A $30,000 grant from Alcoa Foundation will allow the University of Houston-Victoria to continue to host public events focused on math, computer science and robotics for middle and high school students in the Crossroads.

“The Alcoa Foundation is proud to have a longstanding relationship with UHV and for the impact this institution has on our community,” said Kevin Riggs, site manager for Alcoa Point Comfort Operations. “It is hoped that this contribution enables math and robotics goals at UHV and inspires tomorrow’s technical leaders for local industry.”

The grant funds events and camps, including the annual UHV Math & Robotics Awareness Day, an after-school robotics camp for high school students, and summer math and robotics camps. These programs provide access to advanced math and computer science education to high school students in Victoria and the surrounding counties.

“UHV is grateful to have the opportunity to continue to offer these types of programs for high school students,” said Beverly Tomek, interim dean of the School of Arts and Sciences. “Not only do students have the opportunity to learn more about computer programming and robotics, they also have the opportunity to meet UHV faculty members and other professionals in the field.”

Each year, 250 high school students from Victoria, Gonzales, DeWitt, Lavaca, Colorado, Wharton, Jackson, Calhoun, Goliad, Refugio, Aransas, Bee, Karnes and Matagorda counties come to UHV to attend the annual Math and Robotics Awareness Day. The event was canceled last spring because of the COVID-19 pandemic, and the next Math and Robotics Awareness Day in April will be a virtual event. After-school classes for high school students also are being held virtually this year, said Amjad Nusayr, assistant professor of computer science and camp director.

“There are hundreds of young students in our area who are interested in math, robotics, artificial intelligence, computer programming and computer science, and UHV is able to encourage them to explore the subjects through these programs,” Nusayr said. “We appreciate Alcoa Foundation for its continuous support so that students can learn more about math and computer science.”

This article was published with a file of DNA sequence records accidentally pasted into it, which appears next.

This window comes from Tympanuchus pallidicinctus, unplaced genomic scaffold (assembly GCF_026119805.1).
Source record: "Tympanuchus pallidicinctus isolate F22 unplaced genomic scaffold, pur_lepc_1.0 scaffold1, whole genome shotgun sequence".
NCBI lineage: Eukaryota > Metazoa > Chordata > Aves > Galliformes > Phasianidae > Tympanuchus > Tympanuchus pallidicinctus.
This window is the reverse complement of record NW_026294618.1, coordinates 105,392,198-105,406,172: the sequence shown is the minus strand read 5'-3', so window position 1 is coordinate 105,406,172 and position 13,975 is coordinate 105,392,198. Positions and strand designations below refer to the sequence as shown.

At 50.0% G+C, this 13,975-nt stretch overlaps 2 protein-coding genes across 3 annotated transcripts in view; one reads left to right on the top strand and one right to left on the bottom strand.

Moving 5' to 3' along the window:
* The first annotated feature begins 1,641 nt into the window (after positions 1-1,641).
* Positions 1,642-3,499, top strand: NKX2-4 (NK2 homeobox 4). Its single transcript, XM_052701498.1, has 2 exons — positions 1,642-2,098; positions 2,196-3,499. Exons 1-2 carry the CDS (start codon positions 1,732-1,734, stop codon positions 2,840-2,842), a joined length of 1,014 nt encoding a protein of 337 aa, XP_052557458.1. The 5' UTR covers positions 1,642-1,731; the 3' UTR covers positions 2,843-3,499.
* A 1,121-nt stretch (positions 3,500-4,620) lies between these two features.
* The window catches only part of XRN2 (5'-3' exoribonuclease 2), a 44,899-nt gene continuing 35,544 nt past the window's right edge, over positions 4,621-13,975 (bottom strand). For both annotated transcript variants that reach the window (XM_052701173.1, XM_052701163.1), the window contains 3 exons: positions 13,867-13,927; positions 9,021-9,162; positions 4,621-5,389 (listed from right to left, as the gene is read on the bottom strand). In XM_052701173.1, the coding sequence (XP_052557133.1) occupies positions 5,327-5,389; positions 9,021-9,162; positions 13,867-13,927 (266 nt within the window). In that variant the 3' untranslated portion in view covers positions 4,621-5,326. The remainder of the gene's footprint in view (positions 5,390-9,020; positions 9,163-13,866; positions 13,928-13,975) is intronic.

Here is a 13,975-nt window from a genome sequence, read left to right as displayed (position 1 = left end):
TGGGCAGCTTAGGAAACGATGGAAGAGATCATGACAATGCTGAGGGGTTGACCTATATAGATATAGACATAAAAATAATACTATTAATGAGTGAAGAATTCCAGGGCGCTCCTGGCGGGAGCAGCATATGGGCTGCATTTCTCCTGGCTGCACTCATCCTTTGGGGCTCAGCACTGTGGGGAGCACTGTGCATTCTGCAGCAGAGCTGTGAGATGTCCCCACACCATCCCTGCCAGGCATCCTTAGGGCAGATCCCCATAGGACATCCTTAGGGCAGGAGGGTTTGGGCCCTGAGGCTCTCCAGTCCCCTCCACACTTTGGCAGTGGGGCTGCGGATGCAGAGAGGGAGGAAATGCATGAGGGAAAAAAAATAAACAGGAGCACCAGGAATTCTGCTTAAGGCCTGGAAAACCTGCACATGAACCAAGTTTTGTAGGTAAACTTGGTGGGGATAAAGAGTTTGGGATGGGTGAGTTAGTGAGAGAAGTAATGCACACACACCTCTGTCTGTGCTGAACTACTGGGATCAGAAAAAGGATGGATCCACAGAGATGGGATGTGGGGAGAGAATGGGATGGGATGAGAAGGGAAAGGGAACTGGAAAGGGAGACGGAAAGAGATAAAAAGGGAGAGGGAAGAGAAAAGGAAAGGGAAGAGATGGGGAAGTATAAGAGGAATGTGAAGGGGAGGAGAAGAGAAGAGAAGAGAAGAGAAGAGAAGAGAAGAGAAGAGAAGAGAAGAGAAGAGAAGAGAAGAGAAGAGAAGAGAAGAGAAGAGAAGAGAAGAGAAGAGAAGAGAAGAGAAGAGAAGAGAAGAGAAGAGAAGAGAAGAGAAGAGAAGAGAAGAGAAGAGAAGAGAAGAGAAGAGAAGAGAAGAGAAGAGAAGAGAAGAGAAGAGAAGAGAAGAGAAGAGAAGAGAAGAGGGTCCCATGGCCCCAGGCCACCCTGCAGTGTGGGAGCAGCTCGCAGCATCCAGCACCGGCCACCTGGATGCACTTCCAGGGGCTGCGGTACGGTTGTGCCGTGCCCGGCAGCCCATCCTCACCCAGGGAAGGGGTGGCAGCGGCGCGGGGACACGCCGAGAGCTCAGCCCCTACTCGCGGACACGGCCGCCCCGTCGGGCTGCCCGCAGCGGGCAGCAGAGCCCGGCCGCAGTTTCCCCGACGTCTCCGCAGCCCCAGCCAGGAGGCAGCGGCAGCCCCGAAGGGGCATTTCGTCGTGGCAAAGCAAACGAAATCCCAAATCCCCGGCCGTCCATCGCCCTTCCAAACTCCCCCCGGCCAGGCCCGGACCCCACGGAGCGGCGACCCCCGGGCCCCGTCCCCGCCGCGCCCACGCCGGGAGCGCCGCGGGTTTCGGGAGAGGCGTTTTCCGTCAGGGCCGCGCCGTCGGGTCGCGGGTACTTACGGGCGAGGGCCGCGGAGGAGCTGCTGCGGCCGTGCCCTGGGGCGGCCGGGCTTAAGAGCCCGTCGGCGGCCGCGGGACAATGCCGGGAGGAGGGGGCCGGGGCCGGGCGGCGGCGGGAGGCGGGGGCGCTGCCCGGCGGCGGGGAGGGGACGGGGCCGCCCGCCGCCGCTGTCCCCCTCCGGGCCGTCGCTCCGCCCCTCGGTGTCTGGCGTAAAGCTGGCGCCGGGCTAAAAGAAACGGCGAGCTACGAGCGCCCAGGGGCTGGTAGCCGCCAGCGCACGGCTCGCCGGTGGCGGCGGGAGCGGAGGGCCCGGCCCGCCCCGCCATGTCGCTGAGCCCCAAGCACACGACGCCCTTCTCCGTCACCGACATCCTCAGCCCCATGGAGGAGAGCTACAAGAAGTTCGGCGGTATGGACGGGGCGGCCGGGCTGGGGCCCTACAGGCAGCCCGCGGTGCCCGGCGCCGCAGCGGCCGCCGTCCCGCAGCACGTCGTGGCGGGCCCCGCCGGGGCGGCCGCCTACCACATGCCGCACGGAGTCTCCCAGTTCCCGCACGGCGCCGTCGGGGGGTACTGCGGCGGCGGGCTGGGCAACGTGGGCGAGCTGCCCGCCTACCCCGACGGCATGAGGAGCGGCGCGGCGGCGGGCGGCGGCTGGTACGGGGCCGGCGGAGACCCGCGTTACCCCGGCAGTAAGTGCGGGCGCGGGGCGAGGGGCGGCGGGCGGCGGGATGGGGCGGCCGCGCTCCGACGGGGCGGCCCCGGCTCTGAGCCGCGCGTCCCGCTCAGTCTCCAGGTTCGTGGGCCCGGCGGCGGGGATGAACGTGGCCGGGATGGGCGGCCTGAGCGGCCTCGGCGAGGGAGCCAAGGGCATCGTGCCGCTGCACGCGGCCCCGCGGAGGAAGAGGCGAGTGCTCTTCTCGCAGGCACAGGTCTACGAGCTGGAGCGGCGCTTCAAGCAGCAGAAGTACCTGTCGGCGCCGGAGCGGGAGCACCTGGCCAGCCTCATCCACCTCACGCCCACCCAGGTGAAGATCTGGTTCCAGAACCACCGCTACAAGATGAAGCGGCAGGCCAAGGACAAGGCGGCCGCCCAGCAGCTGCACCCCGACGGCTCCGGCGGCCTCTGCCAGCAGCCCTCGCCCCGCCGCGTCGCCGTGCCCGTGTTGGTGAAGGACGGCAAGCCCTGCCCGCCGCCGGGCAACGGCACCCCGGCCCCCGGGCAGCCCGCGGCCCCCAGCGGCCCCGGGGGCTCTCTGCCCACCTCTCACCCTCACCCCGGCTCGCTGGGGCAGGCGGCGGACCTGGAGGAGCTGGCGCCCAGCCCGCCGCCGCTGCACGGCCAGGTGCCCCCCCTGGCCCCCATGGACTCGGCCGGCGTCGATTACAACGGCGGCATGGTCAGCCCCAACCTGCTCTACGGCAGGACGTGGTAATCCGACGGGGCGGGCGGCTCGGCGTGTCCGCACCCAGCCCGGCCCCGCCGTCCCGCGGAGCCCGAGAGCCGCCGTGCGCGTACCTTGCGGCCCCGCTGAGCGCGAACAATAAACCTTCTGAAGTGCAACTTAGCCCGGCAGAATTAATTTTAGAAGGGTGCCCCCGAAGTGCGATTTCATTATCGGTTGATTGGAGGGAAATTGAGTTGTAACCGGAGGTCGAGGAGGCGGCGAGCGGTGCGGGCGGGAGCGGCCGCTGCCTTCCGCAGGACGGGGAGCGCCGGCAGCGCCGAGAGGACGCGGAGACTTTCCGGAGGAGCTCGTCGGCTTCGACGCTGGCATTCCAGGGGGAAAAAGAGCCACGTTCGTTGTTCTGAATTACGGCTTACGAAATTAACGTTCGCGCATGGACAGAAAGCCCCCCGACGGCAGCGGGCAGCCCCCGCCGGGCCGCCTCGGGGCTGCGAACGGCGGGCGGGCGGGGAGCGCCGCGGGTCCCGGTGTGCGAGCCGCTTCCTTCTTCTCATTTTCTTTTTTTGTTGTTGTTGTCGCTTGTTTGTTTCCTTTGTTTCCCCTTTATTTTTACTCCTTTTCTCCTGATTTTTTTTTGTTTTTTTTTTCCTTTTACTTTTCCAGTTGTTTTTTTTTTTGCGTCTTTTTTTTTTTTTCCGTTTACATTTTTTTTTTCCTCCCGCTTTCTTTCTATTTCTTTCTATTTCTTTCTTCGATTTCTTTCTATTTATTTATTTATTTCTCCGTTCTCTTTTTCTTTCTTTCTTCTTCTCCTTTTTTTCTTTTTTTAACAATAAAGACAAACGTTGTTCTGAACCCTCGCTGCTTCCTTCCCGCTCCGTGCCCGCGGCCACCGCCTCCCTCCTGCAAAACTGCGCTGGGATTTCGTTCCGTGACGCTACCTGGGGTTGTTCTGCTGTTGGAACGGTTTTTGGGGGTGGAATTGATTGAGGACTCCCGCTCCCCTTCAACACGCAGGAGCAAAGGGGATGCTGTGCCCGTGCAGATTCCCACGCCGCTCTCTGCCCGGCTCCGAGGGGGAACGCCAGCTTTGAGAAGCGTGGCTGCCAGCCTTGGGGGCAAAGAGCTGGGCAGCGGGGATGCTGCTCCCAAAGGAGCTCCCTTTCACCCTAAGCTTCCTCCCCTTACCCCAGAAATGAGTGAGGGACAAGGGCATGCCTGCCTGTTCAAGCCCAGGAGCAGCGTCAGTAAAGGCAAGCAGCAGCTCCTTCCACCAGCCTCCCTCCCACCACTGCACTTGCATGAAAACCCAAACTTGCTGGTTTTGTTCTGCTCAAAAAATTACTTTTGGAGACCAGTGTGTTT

Students at the events also have the opportunity to meet UHV faculty and learn what to expect as a UHV student, said Ricardo Teixeira, associate professor of mathematics and co-coordinator of Math & Robotics Awareness Day.

“We meet high school students at the camps and through the Math & Robotics Awareness Day who decide to attend UHV after they have come to these events,” Teixeira said. “The camps are a great way to learn more about what we have to offer at UHV.”

Joshua Symonds, a UHV junior studying mathematics, attended the Digital Simulation and Robotics Summer Camp for three years while he was a student at Industrial High School. The Lolita native said he enjoyed the opportunity to be able to build a robot and learn more about programming a robot and the design process behind building artificial intelligence. Symonds plans to become a math and computer science teacher after he graduates from UHV.

“These camps are a great way to get students interested in STEM programs because the camps present math and robotics in a way that is fun and not overly complicated,” he said.

Alcoa Foundation has been a supporter of UHV since 1984, said Courtney Middleton-Sides, UHV senior director for corporate and foundation relations.

“Alcoa Foundation and UHV value education in our community, and without the foundation’s funding, we would not be able to reach as many high school students,” Sides said. “We appreciate Alcoa Foundation, and we are excited to continue to bring quality programs to area youth.”

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